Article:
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Why Japan Has Become That Anti-Dancing Town in 'Footloose' Why Japan Has Become That Anti-Dancing Town in 'Footloose'

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Why Japan Has Become That Anti-Dancing Town in 'Footloose'

The country has a decades-old "dance ban," and the authorities are cracking down on clubs.

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Kabuki-cho is a district well known for its bars, restaurants, and nightclubs in the major commercial center of Tokyo. (Shutterstock)

So you think you can dance, Japan?

 

Not so fast.

Dancing in Japanese establishments without proper licenses is banned under a broad law that's been on the books since the 1940s, called the Law on Control and Improvement of Amusement Business, or fueiho. To get those licenses, clubs have to close by either midnight or 1 a.m., and have a giant dance floor, which can be especially tough in condensed Japanese cities.

Just this week, a ruling came down in a Japanese court case testing the constitutionality of the dance ban. An Osaka nightclub owner was acquitted on charges that he violated fueiho, because, as the judge put it, there was "reasonable doubt that the club allowed customers to dance in an obscene manner that can disturb sexual morals." At the same time, the court upheld the constitutionality and intent of the law, saying it was needed.

 

Fueiho covers general decency, including the sex industry, and there has been heightened enforcement and changes to the law at various points over the years. The most recent crackdown on dancing began around 2010, apparently stemming from the death of a 22-year-old university student who had been in a fight that began in one of Osaka's famous nightclub districts. His death had followed other high-profile incidents, and the police began widespread enforcement. Soon, clubbers in other cities began to feel the pinch.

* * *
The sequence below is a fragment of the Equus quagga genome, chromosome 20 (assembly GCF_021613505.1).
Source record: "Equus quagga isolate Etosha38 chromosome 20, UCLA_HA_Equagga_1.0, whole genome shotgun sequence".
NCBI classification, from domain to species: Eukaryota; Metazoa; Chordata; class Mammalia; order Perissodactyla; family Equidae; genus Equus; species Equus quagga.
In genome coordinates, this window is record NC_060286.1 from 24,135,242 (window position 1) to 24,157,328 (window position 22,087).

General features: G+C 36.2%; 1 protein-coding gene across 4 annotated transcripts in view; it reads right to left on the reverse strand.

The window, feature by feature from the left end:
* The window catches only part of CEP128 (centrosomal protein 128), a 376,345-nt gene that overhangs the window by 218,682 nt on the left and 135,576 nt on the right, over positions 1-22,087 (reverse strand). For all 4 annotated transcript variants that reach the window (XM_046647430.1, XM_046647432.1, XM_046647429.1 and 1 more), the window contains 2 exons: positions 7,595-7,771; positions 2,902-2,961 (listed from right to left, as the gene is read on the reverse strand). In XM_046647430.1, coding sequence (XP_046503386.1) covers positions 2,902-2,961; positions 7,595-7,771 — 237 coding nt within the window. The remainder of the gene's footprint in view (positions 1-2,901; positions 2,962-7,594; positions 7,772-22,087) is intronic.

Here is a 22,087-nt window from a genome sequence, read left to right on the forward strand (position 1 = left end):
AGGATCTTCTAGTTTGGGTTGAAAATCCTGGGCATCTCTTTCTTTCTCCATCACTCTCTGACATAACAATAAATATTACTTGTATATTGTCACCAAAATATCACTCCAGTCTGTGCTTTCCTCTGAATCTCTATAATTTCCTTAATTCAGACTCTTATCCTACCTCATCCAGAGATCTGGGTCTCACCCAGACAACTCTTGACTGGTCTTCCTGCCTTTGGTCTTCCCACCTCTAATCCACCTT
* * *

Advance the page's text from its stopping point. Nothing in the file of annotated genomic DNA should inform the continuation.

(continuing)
Go to Japan, and you might find an establishment with both a dance floor and a "no dancing" sign. And that disconnect has given rise to a growing backlash. A group called Let's Dance, which includes Japan's biggest nightclub owners and DJs (remember, Japan is home to one of the hottest clubbing scenes in the world), delivered a petition with more than 150,000 signatures to the country's parliament last year. And a spin-off group called Dance Lawyers has entered the fray.

The advocates' efforts also center on repairing the perception of clubbing by promoting what they call its positive cultural value. While such a fight feels like a world away from those of us in the U.S., American cities have cracked down on their own dancing and nightlife scenes as officials cite reasons of public safety, security, and decency. Former New York City Mayor Rudy Giuliani used a 1920s cabaret law forbidding dancing by three or more people in places without proper licenses to shutter clubs he deemed as nuisances. D.C. officials cracked down on the go-go music scene over the past decade, which helped to push some clubs and bands away from the city and into the suburbs. The police even kept a "go-go report" of upcoming concerts.

Back in Japan, club-goers, DJs, and music journalists are keeping the fight going, despite legal obstacles ahead. The judge in this week's Osaka nightclub case said, "The regulation has an important aim of promoting the healthy fostering of young people."

 

It sounds like they need some Kevin Bacon circa 1984 over there.

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